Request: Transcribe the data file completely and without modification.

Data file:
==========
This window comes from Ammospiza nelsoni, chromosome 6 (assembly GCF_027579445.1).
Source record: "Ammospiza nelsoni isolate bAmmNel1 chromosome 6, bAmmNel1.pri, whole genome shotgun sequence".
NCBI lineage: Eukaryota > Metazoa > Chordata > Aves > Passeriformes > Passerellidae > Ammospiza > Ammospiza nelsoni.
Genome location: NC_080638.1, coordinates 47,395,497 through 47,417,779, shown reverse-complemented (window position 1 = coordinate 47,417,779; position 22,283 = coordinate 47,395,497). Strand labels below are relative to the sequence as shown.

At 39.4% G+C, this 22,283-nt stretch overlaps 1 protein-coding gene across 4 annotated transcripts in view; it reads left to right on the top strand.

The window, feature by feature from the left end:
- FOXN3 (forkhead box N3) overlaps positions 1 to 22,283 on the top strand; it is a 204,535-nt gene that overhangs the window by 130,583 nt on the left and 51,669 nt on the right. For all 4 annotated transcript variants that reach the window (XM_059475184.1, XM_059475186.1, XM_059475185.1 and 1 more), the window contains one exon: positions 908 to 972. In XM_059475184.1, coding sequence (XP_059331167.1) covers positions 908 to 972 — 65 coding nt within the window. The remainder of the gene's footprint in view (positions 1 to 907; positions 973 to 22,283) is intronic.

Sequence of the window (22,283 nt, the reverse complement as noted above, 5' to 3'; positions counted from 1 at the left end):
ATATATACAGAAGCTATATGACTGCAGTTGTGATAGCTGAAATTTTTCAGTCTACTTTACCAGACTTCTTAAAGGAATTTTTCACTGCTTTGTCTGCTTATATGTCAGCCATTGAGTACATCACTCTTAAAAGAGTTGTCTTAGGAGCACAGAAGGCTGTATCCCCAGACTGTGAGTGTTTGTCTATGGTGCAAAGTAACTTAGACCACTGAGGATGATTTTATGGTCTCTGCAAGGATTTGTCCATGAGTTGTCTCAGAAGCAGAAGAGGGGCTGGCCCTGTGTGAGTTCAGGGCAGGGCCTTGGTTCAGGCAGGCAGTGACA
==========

This window comes from Ammospiza nelsoni, chromosome 6 (assembly GCF_027579445.1).
Source record: "Ammospiza nelsoni isolate bAmmNel1 chromosome 6, bAmmNel1.pri, whole genome shotgun sequence".
NCBI lineage: Eukaryota > Metazoa > Chordata > Aves > Passeriformes > Passerellidae > Ammospiza > Ammospiza nelsoni.
Genome location: NC_080638.1, coordinates 47,395,497 through 47,417,779, shown reverse-complemented (window position 1 = coordinate 47,417,779; position 22,283 = coordinate 47,395,497). Strand labels below are relative to the sequence as shown.

At 39.4% G+C, this 22,283-nt stretch overlaps 1 protein-coding gene across 4 annotated transcripts in view; it reads left to right on the top strand.

The window, feature by feature from the left end:
- FOXN3 (forkhead box N3) overlaps positions 1 to 22,283 on the top strand; it is a 204,535-nt gene that overhangs the window by 130,583 nt on the left and 51,669 nt on the right. For all 4 annotated transcript variants that reach the window (XM_059475184.1, XM_059475186.1, XM_059475185.1 and 1 more), the window contains one exon: positions 908 to 972. In XM_059475184.1, coding sequence (XP_059331167.1) covers positions 908 to 972 — 65 coding nt within the window. The remainder of the gene's footprint in view (positions 1 to 907; positions 973 to 22,283) is intronic.

Sequence of the window (22,283 nt, the reverse complement as noted above, 5' to 3'; positions counted from 1 at the left end):
ATATATACAGAAGCTATATGACTGCAGTTGTGATAGCTGAAATTTTTCAGTCTACTTTACCAGACTTCTTAAAGGAATTTTTCACTGCTTTGTCTGCTTATATGTCAGCCATTGAGTACATCACTCTTAAAAGAGTTGTCTTAGGAGCACAGAAGGCTGTATCCCCAGACTGTGAGTGTTTGTCTATGGTGCAAAGTAACTTAGACCACTGAGGATGATTTTATGGTCTCTGCAAGGATTTGTCCATGAGTTGTCTCAGAAGCAGAAGAGGGGCTGGCCCTGTGTGAGTTCAGGGCAGGGCCTTGGTTCAGGCAGGCAGTGACA